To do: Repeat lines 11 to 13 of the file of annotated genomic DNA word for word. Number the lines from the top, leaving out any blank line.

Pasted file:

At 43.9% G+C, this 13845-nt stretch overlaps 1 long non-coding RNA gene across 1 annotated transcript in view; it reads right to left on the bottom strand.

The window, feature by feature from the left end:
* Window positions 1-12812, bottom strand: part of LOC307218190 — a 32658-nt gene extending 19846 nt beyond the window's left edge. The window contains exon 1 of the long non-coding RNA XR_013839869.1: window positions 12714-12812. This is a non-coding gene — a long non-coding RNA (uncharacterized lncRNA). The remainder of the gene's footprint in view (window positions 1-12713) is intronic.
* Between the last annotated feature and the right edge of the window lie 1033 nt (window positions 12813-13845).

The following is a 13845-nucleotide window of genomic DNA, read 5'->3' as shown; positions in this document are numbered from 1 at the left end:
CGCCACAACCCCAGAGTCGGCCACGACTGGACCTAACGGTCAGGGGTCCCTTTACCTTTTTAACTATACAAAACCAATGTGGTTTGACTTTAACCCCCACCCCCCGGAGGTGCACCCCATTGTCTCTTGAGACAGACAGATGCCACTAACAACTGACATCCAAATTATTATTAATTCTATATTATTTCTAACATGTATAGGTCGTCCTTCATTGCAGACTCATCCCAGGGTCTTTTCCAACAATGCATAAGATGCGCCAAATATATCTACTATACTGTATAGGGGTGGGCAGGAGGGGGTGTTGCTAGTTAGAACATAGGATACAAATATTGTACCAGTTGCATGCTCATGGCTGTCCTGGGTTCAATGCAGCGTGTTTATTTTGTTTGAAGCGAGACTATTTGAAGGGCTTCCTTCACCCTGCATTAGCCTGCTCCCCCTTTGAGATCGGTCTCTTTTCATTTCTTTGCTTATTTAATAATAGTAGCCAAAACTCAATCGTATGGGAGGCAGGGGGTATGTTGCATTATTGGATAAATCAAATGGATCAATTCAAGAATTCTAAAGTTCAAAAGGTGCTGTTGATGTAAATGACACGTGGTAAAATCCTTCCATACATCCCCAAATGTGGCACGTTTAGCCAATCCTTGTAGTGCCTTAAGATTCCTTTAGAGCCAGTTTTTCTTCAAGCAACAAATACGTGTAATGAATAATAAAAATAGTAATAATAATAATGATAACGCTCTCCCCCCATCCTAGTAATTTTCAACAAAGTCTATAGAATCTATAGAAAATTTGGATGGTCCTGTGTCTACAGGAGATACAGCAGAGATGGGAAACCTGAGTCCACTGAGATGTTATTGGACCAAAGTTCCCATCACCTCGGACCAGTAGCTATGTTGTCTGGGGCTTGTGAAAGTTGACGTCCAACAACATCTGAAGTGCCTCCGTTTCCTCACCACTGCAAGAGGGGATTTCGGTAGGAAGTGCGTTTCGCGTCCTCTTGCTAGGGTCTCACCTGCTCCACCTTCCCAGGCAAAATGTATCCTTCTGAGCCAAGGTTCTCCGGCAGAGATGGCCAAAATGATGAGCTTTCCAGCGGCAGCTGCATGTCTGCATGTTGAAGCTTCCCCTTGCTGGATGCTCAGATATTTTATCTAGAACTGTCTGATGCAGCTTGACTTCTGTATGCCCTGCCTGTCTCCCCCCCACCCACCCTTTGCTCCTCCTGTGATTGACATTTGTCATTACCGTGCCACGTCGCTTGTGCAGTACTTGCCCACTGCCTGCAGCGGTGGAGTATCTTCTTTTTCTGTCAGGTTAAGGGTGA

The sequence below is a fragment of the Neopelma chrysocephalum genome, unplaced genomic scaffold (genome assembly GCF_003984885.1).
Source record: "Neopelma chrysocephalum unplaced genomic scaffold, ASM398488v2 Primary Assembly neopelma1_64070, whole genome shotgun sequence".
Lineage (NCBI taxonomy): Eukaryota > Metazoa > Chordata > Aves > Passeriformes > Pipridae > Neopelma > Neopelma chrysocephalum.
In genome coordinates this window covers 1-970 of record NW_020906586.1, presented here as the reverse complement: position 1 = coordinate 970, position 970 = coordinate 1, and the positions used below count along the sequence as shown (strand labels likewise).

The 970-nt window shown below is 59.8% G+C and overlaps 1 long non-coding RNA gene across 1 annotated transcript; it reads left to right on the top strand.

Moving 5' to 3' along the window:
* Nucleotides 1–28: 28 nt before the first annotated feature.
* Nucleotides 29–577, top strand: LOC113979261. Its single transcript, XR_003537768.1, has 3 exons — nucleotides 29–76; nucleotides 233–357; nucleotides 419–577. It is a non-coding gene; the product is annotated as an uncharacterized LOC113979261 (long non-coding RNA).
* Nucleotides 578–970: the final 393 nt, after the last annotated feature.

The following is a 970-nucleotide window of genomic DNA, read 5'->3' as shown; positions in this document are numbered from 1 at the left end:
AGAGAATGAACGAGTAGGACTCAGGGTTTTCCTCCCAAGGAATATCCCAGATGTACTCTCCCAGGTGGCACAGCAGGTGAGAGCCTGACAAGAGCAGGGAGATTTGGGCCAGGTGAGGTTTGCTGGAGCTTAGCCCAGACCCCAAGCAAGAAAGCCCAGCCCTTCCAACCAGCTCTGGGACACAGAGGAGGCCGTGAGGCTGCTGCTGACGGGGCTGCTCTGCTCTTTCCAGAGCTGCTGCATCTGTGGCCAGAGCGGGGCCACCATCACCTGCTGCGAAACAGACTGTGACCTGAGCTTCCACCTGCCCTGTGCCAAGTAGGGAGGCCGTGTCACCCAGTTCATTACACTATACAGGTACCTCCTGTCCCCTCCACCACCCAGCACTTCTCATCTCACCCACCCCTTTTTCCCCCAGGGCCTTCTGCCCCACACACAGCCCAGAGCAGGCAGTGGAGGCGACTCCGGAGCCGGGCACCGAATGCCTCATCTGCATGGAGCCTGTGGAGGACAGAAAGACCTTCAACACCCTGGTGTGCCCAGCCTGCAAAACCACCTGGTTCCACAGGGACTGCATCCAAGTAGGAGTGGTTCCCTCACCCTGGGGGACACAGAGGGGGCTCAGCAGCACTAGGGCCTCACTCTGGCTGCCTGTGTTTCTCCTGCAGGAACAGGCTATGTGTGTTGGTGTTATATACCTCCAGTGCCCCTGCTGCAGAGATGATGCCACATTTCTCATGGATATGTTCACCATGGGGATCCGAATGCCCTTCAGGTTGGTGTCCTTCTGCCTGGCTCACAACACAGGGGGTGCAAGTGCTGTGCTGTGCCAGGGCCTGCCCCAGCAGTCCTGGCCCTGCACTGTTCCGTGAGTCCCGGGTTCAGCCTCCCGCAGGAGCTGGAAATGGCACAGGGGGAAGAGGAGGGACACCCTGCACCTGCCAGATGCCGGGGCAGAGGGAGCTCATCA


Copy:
The 970-nt window shown below is 59.8% G+C and overlaps 1 long non-coding RNA gene across 1 annotated transcript; it reads left to right on the top strand.

Moving 5' to 3' along the window:
* Nucleotides 1–28: 28 nt before the first annotated feature.